I will create a couple of tables in SQL Server for a client. Of special interest for this question is the FactStoreSale table to be created and DimProduct in which the first table will include all store's sales and include for instance StoreKey, DateKey, TimeKey, ProductKey and sales data.

The DimProduct table will use complementary data in regards to Products, i.e. ProductName, ProductGroup, ProductCategory etc. This table will be a slowly changing dimension, and store Product history in terms of price etc. for each store. The table will include the columns FromDate and ToDate which describes when the data was entered, and when it was replaced (with default value year 2999 in ToDate until a new update of the Product is inserted) respectively.

I Believe this is very common. However, the ProductKeys from the underlying database are very complex strings, such as 140-xx4449CH-4.44,9.

My alternatives as I see it, is to use Checksum in SQL Server to convert the complex strings to integers, and store these in a separate column ProductKeyInt and use these columns when doing JOINS. But checksum does not guarantee unique integer values, which would likely cause problems. When I tried Checksum on a Virtual PC and my own PC, doing Checksum on the same values returned different results which is a concern as well. I Believe these two together rules out Checksum, unless it can be manipulated somehow to make it more unique?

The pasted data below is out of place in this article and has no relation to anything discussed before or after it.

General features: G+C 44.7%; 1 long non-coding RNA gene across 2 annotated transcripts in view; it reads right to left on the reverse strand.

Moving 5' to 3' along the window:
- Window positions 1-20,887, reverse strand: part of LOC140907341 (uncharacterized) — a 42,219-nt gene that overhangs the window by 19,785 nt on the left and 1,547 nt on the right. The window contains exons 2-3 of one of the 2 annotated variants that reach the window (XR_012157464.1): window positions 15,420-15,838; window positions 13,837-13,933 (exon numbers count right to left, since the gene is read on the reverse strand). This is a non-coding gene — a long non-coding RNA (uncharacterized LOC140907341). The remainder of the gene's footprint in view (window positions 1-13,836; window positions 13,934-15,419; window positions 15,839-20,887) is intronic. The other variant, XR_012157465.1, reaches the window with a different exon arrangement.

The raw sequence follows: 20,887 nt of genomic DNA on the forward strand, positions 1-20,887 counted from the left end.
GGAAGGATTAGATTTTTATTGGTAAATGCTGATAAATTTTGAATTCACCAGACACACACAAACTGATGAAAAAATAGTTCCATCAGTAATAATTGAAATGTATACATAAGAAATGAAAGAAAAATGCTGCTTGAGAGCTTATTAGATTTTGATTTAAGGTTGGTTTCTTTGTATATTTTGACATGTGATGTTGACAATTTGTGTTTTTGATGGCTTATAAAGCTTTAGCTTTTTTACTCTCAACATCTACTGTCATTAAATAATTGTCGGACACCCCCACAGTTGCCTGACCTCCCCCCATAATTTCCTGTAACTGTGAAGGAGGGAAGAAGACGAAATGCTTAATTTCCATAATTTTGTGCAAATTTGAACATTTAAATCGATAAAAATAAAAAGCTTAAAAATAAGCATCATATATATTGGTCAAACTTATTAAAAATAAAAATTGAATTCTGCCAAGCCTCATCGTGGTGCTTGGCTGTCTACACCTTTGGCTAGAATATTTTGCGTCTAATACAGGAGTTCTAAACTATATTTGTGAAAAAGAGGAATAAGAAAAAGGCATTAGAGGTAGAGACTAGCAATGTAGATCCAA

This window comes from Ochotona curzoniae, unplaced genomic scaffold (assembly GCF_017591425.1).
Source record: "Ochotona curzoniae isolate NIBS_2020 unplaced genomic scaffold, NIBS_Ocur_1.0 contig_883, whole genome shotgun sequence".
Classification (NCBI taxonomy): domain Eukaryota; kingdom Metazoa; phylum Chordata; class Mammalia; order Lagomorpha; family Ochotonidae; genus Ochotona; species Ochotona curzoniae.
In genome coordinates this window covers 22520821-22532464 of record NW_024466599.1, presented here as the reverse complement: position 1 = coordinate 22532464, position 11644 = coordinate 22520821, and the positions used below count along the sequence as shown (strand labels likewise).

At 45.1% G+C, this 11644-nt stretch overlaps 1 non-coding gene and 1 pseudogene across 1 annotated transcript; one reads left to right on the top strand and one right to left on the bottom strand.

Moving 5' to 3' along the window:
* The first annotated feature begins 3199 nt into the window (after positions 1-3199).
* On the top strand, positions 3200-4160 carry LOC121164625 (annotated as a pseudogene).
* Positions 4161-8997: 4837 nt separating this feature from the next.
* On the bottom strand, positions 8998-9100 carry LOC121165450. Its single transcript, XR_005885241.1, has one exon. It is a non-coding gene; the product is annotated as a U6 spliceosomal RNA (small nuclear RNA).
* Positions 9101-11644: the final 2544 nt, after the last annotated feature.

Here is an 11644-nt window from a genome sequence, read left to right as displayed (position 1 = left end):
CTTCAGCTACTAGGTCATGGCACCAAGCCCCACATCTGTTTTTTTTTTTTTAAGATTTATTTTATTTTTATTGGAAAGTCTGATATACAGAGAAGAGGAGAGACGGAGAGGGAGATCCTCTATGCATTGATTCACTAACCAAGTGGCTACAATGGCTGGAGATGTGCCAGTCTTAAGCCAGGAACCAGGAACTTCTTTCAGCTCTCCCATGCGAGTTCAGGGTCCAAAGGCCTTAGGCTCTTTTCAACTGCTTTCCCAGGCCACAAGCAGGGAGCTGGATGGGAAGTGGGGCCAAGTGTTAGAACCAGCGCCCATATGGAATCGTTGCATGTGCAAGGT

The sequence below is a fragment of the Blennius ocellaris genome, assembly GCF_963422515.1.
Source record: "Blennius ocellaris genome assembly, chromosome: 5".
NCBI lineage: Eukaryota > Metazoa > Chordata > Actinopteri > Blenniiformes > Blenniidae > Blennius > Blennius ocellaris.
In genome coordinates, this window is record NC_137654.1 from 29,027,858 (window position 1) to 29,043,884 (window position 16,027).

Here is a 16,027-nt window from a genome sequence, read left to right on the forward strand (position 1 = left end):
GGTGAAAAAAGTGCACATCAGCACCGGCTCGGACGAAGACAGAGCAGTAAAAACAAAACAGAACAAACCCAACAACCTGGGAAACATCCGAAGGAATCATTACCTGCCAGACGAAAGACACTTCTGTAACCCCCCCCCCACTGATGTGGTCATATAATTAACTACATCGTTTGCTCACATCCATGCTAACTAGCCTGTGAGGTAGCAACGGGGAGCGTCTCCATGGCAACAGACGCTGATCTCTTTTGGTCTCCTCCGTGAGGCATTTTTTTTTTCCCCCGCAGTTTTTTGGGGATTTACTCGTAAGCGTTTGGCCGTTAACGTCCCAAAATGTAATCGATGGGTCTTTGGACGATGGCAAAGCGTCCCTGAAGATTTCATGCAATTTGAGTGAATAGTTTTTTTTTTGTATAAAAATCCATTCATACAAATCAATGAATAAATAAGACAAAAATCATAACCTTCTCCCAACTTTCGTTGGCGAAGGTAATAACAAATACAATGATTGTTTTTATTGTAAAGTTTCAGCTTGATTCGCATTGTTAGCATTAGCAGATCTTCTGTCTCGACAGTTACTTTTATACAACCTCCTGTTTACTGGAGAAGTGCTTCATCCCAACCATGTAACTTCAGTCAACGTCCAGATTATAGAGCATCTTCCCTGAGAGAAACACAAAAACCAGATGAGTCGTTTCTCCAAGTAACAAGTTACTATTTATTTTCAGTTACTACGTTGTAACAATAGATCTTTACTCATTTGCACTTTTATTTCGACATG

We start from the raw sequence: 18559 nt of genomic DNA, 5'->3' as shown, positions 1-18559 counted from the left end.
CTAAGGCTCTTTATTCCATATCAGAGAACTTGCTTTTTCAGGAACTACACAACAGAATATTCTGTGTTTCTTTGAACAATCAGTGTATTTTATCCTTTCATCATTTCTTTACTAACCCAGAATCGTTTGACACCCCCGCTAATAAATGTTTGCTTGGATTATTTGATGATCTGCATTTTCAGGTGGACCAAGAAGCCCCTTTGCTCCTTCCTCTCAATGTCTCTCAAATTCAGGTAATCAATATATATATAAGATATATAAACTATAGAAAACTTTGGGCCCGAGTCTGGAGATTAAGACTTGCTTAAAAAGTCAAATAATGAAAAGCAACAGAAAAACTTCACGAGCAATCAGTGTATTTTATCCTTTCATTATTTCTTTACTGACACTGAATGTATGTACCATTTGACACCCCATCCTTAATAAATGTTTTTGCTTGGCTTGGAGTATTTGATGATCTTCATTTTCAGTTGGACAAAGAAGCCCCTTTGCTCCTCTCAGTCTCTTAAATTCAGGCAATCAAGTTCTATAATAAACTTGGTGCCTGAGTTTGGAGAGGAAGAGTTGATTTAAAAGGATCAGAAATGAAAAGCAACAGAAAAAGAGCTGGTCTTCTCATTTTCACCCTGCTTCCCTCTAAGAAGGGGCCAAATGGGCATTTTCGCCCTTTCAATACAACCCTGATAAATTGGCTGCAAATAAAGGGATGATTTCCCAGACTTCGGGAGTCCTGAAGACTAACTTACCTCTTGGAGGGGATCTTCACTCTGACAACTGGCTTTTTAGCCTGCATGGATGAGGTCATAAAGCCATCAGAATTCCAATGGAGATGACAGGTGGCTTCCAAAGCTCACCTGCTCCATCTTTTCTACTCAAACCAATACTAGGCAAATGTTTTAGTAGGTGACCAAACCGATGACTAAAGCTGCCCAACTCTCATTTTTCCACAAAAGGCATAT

Another alternative is to use more complex functions to ensure that the string values are converted into integers, such as the one provided on a question of mine here. A solution such as this however also has issues, the values 100-xx3 and 1003 will for instance get the same result. It is also complicated in the sense that if someone who isn't that savvy in SQL need to try to find any issues with the Query that uses the function, it may be very hard to understand what is happening.

My third option seem to be to use the DimProduct table and update this table first from the SQL Agent, and using an Indexing Key on this table and use this index as the ProductKeyInt in the FactStoreSale table (where ProductKeyInt will be some kind of subquery in for instance FactStoreSale to fetch the value with the biggest ToDate in DimProduct corresponding to the ProductKey.

Does anyone have any input? Is there a simpler way? I don't want to have strings as JOIN keys because of for example increased CPU time

  1. You don't need to use the ProductKey column as the key column in DimProduct. You can create a surrogate key that is a composite key made up of DimProductID that is an IDENTITY column and increments per each row of the SCD, and a ProductID column that is unique per each ProductKey. Both would be INT (most likely, unless you will never have very many unique products, in which case I might opt for SMALLINT for ProductID which gives you 65k values to use).

    This approach allows you to have both the ability to reference any particular version of a product (using the IDENTITY column, or both as both will probably work with indexes better), and the ability to aggregate over all versions of a particular product using just the non-IDENTITY column.

    In either case, you generally don't need to be JOINing on the ProductKey column / value.